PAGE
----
I was away at the weekend with The Teenager and a friend, who came with me only on the condition that he could watch Formula 1 (yawn).
To pass the ho-hum time away, I read the newspapers and amused myself by reading bits out to him as he tried to concentrate on men in leather onesies going round and round and round in little cars.
– ‘I didn’t know Richard Pryor had MS, did you?’
– ‘Nope. Shhh. They’re on the 27th lap.
– ‘Shhh. Anyway, you’ve got MS, what’s the big deal?’
Of course. I completely forgot I had MS. Weird. I’d like to say it’s because I’m in rude health, but it’s probably more likely that all my symptoms have now been fully assimilated into my life and it’s just…normal?
This happens most days and it’s like a short, sharp shock every single time I remember. A bit like mornings when The Teenager was a newborn and it’d dawn on me that I was A Mother. I’d lie there, waiting for him to start yelling (never took long) and wonder why on earth the maternity unit actually let me leave the hospital with him. When they told me I was free to leave, I looked at the baby then back at them, asking, ‘seriously? He’s so….um, so, kind of small?’ ‘Yes love, babies generally are. Now, be a dear and shut the door behind you.’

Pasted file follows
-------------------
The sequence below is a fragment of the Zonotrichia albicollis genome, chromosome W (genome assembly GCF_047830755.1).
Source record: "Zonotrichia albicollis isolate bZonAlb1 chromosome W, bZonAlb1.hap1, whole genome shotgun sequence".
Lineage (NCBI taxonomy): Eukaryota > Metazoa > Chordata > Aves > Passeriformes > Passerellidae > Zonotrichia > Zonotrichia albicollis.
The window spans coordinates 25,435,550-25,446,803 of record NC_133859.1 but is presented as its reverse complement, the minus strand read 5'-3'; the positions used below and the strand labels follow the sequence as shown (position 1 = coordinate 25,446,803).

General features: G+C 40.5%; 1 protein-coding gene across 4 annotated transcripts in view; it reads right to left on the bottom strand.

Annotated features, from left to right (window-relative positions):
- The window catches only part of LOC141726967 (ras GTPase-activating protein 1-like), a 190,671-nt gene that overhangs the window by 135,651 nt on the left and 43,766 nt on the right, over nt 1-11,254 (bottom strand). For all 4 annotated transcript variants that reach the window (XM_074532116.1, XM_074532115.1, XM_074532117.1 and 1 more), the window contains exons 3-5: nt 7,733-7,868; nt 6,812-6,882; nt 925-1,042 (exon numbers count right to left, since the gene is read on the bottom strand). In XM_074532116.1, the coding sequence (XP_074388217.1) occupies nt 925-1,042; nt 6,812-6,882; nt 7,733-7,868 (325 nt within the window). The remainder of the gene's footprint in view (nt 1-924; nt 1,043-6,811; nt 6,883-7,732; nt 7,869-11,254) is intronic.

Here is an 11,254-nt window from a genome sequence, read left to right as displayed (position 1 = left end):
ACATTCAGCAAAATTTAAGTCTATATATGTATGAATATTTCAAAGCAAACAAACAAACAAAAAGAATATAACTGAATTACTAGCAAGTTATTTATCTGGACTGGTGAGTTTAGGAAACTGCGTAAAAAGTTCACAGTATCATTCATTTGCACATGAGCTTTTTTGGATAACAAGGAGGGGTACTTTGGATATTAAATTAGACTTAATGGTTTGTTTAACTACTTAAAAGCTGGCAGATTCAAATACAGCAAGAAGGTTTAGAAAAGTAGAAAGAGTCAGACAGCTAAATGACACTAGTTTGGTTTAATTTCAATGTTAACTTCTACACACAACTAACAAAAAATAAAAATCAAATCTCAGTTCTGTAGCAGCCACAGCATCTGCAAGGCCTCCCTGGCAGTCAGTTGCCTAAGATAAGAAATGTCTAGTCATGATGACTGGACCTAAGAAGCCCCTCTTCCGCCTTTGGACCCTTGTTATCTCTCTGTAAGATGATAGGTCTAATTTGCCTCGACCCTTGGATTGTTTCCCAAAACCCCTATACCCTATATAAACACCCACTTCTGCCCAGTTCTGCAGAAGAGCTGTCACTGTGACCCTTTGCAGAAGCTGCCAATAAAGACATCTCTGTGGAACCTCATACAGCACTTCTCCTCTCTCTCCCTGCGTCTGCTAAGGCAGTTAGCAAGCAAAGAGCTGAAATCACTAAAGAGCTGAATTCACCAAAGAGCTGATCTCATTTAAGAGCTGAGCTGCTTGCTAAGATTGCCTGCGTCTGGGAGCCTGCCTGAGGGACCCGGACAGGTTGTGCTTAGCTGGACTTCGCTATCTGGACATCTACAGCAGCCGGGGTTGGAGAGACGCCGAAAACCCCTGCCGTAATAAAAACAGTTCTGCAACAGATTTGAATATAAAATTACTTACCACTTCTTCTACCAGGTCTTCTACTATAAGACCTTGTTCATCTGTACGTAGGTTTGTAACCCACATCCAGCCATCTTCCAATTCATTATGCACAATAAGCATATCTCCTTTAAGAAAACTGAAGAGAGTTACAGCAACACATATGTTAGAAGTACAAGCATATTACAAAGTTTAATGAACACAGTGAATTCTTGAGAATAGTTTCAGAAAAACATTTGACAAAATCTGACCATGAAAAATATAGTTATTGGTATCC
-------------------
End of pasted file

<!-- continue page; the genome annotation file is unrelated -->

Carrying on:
Will this groundhog day ever end? Of course I know I have MS. My legs, arms and brain tell me. Or is this actually a good thing? Have I come to a point of quiet acceptance? I mean, I still chuckle when I realise I’m a mother to a teenager. Me? Really? I feel like I was one myself only a few years ago.
Or as The Teenager says, ‘mum, if you say ‘totes’ one more time and keep reading Heat magazine, I’ll get you a subscription to Women’s Weekly for your Christmas.’